As acts of solidarity, these terms may be useful. However, for analysis of inequality, without disaggregated data they might well be so broad as to be misleading. For example, data that shows Asian Americans achieving some of the highest SAT scores on average might obscure serious educational disadvantages faced by Laotian Americans. Even labels that might seem more specific, such as ‘Black’, might need to be disaggregated for data analysis – in the UK, there is a significant educational attainment gap between students of Black African and of Black Caribbean descent. Ideally, researchers need to collect and analyse data with far more precise categories than ‘BAME’ or ‘Asian’, and only use these categories in their final analysis if doing so does not obscure any important differences within the groups in question.   

Splitting apart

If broad labels can be misleading, more specific racial categories can have their own challenges, too. Given that racial boundaries are never fixed, adding more and more categories can risk alienating those who feel that they belong to multiple groups. Researchers should be willing to accommodate such multiple or overlapping identification in their analysis if they are going to use a large number of different options for race.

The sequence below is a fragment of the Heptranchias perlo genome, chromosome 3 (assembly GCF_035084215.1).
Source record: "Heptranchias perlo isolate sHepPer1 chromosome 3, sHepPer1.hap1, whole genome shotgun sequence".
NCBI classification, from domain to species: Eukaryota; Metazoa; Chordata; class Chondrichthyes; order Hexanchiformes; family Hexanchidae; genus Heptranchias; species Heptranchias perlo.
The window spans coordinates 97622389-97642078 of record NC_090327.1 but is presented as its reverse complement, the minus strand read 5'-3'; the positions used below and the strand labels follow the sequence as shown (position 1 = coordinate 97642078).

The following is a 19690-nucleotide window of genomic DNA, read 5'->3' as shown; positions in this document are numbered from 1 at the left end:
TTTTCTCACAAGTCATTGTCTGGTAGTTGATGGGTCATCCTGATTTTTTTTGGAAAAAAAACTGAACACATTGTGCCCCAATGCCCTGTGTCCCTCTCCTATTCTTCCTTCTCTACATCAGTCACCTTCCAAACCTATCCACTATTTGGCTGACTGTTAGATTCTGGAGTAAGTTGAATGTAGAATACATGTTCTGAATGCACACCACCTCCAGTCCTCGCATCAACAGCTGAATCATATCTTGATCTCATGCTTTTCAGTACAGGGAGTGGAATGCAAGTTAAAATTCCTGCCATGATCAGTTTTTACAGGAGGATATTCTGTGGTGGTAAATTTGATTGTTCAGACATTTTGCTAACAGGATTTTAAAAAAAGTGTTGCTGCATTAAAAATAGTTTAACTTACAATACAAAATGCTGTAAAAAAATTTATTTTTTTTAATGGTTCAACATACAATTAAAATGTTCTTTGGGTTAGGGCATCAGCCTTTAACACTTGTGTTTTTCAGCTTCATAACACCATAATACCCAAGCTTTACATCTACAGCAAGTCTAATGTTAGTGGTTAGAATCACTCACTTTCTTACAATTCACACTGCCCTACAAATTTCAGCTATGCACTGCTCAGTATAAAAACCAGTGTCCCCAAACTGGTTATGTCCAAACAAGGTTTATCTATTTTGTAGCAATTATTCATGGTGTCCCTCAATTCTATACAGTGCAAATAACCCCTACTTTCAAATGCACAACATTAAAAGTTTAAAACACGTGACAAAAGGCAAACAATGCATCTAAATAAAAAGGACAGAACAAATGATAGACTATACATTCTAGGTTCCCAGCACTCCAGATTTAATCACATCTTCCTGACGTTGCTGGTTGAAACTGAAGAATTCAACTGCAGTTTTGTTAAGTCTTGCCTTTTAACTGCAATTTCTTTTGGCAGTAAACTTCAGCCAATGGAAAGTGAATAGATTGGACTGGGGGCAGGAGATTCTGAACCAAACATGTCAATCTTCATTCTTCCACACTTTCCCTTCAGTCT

We can see the issues around overlapping identification playing out in the consultations by the UK’s Office for National Statistics (ONS) for the 2021 Census. When ONS consulted the Sikh community on adding a ‘Sikh’ tick-box option to the Census, found that some participants ticked both the ‘Indian’ and ‘Sikh’ boxes when both were presented, viewing both aspects of their identity as important. Ticking multiple boxes is not currently an option in Censuses, meaning that this response would not be recognised, and so ONS decided against including a ‘Sikh’ option in 2021.

ONS also consulted on whether to include ‘Jewish’ as a tick-box option for ethnicity in 2021. Their findings do not mention whether they consulted Black Jews specifically, but it is interesting when testing this option, it was either included in the white or the ‘other section’ of the census. Either of these options, but especially presenting Jewish as a White identity, would exclude Black Jews, a minority who often already feel as though their identities are erased. The findings of the ONS consultations show us that having larger numbers of racial categories is not always the answer if these categories are not flexible enough to allow for multiple identification. 

The price of visibility